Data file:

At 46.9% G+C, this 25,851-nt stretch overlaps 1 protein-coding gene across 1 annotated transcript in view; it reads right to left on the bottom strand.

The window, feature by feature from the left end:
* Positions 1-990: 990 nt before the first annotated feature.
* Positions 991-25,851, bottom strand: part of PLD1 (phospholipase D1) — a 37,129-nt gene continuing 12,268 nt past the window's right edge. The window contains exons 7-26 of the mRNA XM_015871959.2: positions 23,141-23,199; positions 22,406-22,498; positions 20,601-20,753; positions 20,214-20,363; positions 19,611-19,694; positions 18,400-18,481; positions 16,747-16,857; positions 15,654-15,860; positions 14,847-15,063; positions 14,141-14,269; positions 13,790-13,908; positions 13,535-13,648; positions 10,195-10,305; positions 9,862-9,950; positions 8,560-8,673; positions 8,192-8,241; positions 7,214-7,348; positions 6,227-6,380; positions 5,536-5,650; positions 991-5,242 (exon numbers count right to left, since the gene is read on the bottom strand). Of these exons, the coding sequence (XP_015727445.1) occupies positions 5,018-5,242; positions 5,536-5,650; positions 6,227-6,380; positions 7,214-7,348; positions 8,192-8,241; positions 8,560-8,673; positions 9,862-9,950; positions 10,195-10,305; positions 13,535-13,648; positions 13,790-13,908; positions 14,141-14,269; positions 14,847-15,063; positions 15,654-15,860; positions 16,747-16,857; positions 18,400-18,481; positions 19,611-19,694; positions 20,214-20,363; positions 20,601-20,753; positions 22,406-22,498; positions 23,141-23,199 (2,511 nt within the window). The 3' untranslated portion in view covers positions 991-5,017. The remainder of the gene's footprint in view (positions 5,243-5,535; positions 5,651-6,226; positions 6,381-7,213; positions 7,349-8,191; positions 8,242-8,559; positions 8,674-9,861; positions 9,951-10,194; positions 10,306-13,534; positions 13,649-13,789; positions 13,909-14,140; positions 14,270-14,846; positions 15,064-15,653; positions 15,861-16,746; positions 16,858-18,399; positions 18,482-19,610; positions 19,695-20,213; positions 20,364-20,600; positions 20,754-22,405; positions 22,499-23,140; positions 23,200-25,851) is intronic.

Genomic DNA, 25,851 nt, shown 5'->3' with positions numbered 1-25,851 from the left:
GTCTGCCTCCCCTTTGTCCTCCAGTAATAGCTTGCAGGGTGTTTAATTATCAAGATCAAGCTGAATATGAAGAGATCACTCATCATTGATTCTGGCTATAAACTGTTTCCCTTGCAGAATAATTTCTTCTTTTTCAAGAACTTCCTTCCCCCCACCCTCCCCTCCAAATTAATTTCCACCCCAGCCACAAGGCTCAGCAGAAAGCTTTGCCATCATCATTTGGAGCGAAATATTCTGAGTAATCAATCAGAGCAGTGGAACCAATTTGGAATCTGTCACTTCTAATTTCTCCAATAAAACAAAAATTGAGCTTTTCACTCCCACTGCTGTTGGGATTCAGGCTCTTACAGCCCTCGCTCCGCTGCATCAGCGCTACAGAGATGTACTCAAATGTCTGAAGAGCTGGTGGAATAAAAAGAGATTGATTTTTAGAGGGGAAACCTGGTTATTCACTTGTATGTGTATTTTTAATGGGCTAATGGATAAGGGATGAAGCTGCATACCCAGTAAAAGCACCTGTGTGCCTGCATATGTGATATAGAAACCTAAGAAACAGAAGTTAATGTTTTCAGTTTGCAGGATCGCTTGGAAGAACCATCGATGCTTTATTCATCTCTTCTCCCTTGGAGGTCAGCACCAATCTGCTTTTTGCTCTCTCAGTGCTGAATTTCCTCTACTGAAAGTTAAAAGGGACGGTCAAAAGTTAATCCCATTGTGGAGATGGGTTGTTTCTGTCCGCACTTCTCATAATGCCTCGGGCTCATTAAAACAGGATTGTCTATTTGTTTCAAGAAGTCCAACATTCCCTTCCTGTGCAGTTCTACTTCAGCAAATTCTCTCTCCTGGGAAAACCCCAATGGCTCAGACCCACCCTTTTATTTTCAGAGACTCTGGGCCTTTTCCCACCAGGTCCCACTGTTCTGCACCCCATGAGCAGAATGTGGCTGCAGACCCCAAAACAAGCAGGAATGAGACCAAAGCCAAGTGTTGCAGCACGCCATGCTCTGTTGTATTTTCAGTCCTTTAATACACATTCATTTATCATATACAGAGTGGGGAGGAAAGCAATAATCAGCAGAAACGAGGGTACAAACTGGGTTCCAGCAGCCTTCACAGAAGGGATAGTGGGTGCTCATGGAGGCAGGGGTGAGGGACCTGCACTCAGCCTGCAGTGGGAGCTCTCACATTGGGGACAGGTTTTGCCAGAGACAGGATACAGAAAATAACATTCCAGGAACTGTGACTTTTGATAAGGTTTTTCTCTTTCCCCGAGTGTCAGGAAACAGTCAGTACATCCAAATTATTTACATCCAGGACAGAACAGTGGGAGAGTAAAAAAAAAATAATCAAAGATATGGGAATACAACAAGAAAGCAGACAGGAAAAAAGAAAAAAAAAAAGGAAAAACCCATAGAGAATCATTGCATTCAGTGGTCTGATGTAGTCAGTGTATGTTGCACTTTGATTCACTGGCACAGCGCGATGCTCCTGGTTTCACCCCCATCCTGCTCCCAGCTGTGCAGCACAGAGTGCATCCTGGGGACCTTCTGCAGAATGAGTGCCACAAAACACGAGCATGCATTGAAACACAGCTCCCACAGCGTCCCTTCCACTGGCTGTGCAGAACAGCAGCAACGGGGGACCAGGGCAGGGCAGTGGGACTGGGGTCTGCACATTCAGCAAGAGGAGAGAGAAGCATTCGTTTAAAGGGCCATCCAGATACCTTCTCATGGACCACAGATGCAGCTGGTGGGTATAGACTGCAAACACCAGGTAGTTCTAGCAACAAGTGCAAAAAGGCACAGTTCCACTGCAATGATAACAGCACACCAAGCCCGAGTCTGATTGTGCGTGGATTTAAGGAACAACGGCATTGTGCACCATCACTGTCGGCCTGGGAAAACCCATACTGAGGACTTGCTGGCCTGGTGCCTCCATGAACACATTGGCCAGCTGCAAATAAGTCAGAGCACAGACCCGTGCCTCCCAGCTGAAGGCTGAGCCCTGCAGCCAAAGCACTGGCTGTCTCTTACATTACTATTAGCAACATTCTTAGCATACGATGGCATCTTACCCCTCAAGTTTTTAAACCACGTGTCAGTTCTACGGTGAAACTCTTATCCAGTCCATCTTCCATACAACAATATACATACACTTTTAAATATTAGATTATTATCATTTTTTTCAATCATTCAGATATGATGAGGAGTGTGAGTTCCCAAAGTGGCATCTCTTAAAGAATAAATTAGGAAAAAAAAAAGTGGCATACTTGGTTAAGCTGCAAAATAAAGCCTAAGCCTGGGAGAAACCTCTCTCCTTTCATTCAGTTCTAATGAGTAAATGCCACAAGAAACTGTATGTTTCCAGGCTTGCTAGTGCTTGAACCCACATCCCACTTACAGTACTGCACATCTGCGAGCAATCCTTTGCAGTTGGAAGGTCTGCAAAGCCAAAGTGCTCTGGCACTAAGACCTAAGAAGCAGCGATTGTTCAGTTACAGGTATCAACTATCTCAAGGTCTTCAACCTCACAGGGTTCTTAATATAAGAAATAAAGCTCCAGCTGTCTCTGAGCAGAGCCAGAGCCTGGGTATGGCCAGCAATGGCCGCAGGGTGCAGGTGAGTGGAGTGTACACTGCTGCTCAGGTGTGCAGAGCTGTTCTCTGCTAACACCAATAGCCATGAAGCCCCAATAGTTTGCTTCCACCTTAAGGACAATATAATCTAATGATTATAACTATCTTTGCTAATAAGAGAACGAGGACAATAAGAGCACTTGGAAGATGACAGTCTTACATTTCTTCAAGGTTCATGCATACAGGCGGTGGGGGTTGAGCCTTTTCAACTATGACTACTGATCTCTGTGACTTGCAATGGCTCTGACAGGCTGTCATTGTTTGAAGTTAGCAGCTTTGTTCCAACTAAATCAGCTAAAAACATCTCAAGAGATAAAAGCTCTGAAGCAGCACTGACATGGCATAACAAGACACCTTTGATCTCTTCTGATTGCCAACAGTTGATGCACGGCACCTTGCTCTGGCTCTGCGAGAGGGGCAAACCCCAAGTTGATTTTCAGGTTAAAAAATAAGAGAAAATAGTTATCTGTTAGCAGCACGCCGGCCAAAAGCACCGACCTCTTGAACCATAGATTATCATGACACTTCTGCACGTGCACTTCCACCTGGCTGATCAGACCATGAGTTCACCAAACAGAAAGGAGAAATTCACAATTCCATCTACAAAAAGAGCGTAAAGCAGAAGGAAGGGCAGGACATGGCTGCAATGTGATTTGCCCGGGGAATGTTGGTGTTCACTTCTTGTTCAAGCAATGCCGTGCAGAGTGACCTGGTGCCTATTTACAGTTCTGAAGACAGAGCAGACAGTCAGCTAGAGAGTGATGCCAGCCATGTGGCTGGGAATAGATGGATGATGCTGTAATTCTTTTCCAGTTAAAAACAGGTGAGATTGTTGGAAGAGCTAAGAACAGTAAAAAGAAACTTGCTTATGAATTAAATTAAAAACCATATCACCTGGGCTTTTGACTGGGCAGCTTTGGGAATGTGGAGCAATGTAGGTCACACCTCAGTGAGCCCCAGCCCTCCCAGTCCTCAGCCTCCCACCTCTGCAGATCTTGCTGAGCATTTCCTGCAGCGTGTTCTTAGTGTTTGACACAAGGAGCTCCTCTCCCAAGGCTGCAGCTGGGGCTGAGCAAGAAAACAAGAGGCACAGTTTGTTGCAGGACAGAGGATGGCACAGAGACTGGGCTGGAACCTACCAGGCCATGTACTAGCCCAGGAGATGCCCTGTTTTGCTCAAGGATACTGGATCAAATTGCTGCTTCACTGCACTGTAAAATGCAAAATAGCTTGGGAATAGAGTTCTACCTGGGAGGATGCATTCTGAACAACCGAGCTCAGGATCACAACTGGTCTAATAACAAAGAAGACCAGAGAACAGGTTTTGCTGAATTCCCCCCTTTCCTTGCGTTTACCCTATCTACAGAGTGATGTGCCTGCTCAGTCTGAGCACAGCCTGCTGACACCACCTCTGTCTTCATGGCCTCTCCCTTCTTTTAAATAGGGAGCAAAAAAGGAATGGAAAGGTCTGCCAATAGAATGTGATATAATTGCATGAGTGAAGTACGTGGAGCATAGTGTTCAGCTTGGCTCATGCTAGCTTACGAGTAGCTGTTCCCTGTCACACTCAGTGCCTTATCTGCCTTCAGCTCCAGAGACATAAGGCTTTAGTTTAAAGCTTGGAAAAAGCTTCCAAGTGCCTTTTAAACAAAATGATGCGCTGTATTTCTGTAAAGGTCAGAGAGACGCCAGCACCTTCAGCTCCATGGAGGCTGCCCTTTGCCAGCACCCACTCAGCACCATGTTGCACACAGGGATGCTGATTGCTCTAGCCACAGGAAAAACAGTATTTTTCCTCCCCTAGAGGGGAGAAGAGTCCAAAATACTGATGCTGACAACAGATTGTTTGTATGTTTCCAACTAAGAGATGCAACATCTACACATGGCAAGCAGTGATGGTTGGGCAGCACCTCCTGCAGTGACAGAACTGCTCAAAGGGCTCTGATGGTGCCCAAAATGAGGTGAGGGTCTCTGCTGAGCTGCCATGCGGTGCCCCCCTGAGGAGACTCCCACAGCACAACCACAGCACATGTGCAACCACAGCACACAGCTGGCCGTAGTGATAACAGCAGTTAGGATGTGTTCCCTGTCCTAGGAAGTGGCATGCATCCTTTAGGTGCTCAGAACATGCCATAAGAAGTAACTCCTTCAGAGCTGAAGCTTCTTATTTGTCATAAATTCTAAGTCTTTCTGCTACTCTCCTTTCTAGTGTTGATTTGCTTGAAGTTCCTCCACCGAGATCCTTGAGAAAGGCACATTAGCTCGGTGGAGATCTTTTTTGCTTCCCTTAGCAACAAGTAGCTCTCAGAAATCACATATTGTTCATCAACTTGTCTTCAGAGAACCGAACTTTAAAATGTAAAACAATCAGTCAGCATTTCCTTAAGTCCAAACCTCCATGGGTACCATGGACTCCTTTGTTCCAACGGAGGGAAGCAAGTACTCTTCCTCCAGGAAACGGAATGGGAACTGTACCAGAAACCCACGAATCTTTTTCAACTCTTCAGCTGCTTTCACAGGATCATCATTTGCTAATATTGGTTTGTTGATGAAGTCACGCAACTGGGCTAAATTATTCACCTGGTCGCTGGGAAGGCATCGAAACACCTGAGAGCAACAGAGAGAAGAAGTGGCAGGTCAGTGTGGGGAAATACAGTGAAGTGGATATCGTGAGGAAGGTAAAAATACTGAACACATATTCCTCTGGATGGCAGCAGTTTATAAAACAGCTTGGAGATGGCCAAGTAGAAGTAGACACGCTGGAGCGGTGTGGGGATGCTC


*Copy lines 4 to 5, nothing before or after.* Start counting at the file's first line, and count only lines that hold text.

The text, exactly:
* Positions 991-25,851, bottom strand: part of PLD1 (phospholipase D1) — a 37,129-nt gene continuing 12,268 nt past the window's right edge. The window contains exons 7-26 of the mRNA XM_015871959.2: positions 23,141-23,199; positions 22,406-22,498; positions 20,601-20,753; positions 20,214-20,363; positions 19,611-19,694; positions 18,400-18,481; positions 16,747-16,857; positions 15,654-15,860; positions 14,847-15,063; positions 14,141-14,269; positions 13,790-13,908; positions 13,535-13,648; positions 10,195-10,305; positions 9,862-9,950; positions 8,560-8,673; positions 8,192-8,241; positions 7,214-7,348; positions 6,227-6,380; positions 5,536-5,650; positions 991-5,242 (exon numbers count right to left, since the gene is read on the bottom strand). Of these exons, the coding sequence (XP_015727445.1) occupies positions 5,018-5,242; positions 5,536-5,650; positions 6,227-6,380; positions 7,214-7,348; positions 8,192-8,241; positions 8,560-8,673; positions 9,862-9,950; positions 10,195-10,305; positions 13,535-13,648; positions 13,790-13,908; positions 14,141-14,269; positions 14,847-15,063; positions 15,654-15,860; positions 16,747-16,857; positions 18,400-18,481; positions 19,611-19,694; positions 20,214-20,363; positions 20,601-20,753; positions 22,406-22,498; positions 23,141-23,199 (2,511 nt within the window). The 3' untranslated portion in view covers positions 991-5,017. The remainder of the gene's footprint in view (positions 5,243-5,535; positions 5,651-6,226; positions 6,381-7,213; positions 7,349-8,191; positions 8,242-8,559; positions 8,674-9,861; positions 9,951-10,194; positions 10,306-13,534; positions 13,649-13,789; positions 13,909-14,140; positions 14,270-14,846; positions 15,064-15,653; positions 15,861-16,746; positions 16,858-18,399; positions 18,482-19,610; positions 19,695-20,213; positions 20,364-20,600; positions 20,754-22,405; positions 22,499-23,140; positions 23,200-25,851) is intronic.

Genomic DNA, 25,851 nt, shown 5'->3' with positions numbered 1-25,851 from the left: